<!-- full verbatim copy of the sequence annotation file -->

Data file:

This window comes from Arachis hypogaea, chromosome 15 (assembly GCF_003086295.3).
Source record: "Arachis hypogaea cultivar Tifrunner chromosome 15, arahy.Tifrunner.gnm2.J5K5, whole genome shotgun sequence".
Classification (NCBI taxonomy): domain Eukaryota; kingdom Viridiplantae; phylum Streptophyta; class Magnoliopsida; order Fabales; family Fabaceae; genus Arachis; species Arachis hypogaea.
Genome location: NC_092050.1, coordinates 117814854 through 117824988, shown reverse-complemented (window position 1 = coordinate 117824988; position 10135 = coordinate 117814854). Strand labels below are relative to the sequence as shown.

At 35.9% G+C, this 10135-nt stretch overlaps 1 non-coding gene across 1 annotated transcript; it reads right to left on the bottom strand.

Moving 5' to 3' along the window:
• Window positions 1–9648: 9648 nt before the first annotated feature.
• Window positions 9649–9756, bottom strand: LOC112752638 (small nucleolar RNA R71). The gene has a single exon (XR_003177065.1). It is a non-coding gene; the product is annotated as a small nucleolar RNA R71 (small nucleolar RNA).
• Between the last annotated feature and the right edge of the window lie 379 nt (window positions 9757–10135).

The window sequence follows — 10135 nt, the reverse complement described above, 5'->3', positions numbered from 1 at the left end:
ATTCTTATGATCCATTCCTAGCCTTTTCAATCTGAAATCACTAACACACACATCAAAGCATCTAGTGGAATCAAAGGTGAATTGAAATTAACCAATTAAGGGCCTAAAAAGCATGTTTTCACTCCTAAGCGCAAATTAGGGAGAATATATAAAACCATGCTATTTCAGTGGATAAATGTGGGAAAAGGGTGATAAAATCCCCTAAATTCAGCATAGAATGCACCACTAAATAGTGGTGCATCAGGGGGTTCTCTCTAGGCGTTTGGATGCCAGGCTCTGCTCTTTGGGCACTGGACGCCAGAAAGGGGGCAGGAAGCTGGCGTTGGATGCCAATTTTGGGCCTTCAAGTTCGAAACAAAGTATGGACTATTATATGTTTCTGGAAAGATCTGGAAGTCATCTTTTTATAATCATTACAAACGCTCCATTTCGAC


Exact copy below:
This window comes from Arachis hypogaea, chromosome 15 (assembly GCF_003086295.3).
Source record: "Arachis hypogaea cultivar Tifrunner chromosome 15, arahy.Tifrunner.gnm2.J5K5, whole genome shotgun sequence".
Classification (NCBI taxonomy): domain Eukaryota; kingdom Viridiplantae; phylum Streptophyta; class Magnoliopsida; order Fabales; family Fabaceae; genus Arachis; species Arachis hypogaea.
Genome location: NC_092050.1, coordinates 117814854 through 117824988, shown reverse-complemented (window position 1 = coordinate 117824988; position 10135 = coordinate 117814854). Strand labels below are relative to the sequence as shown.

At 35.9% G+C, this 10135-nt stretch overlaps 1 non-coding gene across 1 annotated transcript; it reads right to left on the bottom strand.

Moving 5' to 3' along the window:
• Window positions 1–9648: 9648 nt before the first annotated feature.
• Window positions 9649–9756, bottom strand: LOC112752638 (small nucleolar RNA R71). The gene has a single exon (XR_003177065.1). It is a non-coding gene; the product is annotated as a small nucleolar RNA R71 (small nucleolar RNA).
• Between the last annotated feature and the right edge of the window lie 379 nt (window positions 9757–10135).

The window sequence follows — 10135 nt, the reverse complement described above, 5'->3', positions numbered from 1 at the left end:
ATTCTTATGATCCATTCCTAGCCTTTTCAATCTGAAATCACTAACACACACATCAAAGCATCTAGTGGAATCAAAGGTGAATTGAAATTAACCAATTAAGGGCCTAAAAAGCATGTTTTCACTCCTAAGCGCAAATTAGGGAGAATATATAAAACCATGCTATTTCAGTGGATAAATGTGGGAAAAGGGTGATAAAATCCCCTAAATTCAGCATAGAATGCACCACTAAATAGTGGTGCATCAGGGGGTTCTCTCTAGGCGTTTGGATGCCAGGCTCTGCTCTTTGGGCACTGGACGCCAGAAAGGGGGCAGGAAGCTGGCGTTGGATGCCAATTTTGGGCCTTCAAGTTCGAAACAAAGTATGGACTATTATATGTTTCTGGAAAGATCTGGAAGTCATCTTTTTATAATCATTACAAACGCTCCATTTCGAC